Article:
activist President bids to take charge
fickle world that, one month before was falling over itself
in admiration for the T&T Soca Warriors, was, by last
week, seeing in this country only cause for ridicule.
For the careful historian, the fig-leaf adverb, allegedly,
should modify all the verbs in that first sentence.
Such a historian will also note that one conspicuous witness
to the ups and downs of world favour is President Max Richards.
It was President Richards who, as Soca Warriors camp follower-in-chief,
had basked in the adulation of things T&T after the Sweden
No urgent matters of public business had beckoned the head
of state back from Germany to his desk at Queens Park
As one Web publicist reported: Now that the world is
standing up and taking note of the Soca Warriors from the
land of carnival and fun in the Caribbean... (even) the English
team is treating the Trinidadians like the defending champions,
while the Trinidad and Tobago President has cancelled his
flight back to the land of the hummingbird in anticipation
of the team getting through to the finals.
What was essentially pappyshow, coming out of Germany, allegedly
gained a derisory edge as the T&T reputation for unseriousness
shortly reasserted itself.
Last week, amid deepened foreboding, President Richards lamented
image of our beloved country has suffered, and continues to
be the subject of ridicule in some quarters internationally.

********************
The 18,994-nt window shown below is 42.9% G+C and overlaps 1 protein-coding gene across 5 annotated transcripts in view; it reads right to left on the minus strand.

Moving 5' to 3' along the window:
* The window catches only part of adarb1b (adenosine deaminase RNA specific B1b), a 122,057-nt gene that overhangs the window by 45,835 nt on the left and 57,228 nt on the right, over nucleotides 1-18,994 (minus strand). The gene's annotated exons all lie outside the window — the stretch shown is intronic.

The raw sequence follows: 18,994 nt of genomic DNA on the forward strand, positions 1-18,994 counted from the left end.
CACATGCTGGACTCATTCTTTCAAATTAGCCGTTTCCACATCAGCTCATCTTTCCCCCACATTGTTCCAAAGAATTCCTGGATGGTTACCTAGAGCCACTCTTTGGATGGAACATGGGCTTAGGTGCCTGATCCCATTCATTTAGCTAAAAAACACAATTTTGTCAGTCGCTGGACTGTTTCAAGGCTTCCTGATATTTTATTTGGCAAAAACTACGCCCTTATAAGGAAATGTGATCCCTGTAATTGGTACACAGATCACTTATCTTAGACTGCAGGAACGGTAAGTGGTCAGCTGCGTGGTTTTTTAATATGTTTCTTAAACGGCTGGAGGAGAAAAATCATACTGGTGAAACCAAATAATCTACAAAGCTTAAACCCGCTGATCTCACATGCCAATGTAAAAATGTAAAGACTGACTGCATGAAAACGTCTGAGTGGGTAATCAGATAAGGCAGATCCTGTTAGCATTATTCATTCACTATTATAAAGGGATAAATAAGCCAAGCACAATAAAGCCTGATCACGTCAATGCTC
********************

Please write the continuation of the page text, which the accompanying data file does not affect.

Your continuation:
Once again, his speech writers or their editors had bungled
the presidential syntax. But enough came across in his address
to signal a sudden comedown from the Kaiserslautern highs
to a Port-of-Spain crisis reality, in which the President
felt bidden, somehow, to take charge.
For what he had apprehended about the national condition,
crisis was, indeed, the Presidents strongest
word. He beheld an hour of crisis that was deep
But it was its impact on the President himself that he was
asking the nation to sympathise with. President Richards is
a worried man.
He depicted himself as caught by a dilemma, using
the word in the Trinidadian way to mean he was troubled and
confused. He failed to identify the two equally unpleasant
choices before him that the standard usage of dilemma
Whatever it was, the President had it bad. Worse, he suggested,
than had been experienced by any other: I venture to
say it is a dilemma which has not confronted any head of state
in the history of any Commonwealth country.
That was a historically reckless characterisation. Still within
easy recall is Ellis Clarkes epoch-making 1981 choice,
upon the sudden death of Prime Minister Eric Williams, among
Kamaluddin Mohammed, George Chambers and Errol Mahabir.
Last week, the usual people assembled at the Red House to
remember Eman Carters 1990 choice between amnesty for
Yasin Abu Bakrs blood-stained jihadists and death for
the hostage Prime Minister ANR Robinson, much of his Cabinet,
and the crew of the single TV station.
In December, 2001, the still-resonating dilemma
of President Robinson was to choose between the incumbent
Basdeo Panday, with 18 seats and the larger popular vote,